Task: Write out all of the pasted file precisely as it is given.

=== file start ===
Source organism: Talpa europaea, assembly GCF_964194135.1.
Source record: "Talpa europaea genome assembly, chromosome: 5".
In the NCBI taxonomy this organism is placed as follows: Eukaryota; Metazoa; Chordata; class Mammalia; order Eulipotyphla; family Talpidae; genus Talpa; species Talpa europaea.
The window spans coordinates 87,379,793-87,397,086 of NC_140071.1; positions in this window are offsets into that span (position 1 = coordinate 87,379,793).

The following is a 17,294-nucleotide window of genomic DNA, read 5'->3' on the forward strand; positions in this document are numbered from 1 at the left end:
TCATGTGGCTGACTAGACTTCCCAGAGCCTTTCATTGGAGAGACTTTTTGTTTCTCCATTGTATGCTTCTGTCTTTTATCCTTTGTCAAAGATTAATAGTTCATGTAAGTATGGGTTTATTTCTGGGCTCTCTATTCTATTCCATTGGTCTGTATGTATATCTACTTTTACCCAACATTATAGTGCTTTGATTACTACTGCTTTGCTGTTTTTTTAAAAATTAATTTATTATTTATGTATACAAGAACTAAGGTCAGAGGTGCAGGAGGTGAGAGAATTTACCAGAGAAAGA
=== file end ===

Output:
Source organism: Talpa europaea, assembly GCF_964194135.1.
Source record: "Talpa europaea genome assembly, chromosome: 5".
In the NCBI taxonomy this organism is placed as follows: Eukaryota; Metazoa; Chordata; class Mammalia; order Eulipotyphla; family Talpidae; genus Talpa; species Talpa europaea.
The window spans coordinates 87,379,793-87,397,086 of NC_140071.1; positions in this window are offsets into that span (position 1 = coordinate 87,379,793).

The following is a 17,294-nucleotide window of genomic DNA, read 5'->3' on the forward strand; positions in this document are numbered from 1 at the left end:
TCATGTGGCTGACTAGACTTCCCAGAGCCTTTCATTGGAGAGACTTTTTGTTTCTCCATTGTATGCTTCTGTCTTTTATCCTTTGTCAAAGATTAATAGTTCATGTAAGTATGGGTTTATTTCTGGGCTCTCTATTCTATTCCATTGGTCTGTATGTATATCTACTTTTACCCAACATTATAGTGCTTTGATTACTACTGCTTTGCTGTTTTTTTAAAAATTAATTTATTATTTATGTATACAAGAACTAAGGTCAGAGGTGCAGGAGGTGAGAGAATTTACCAGAGAAAGA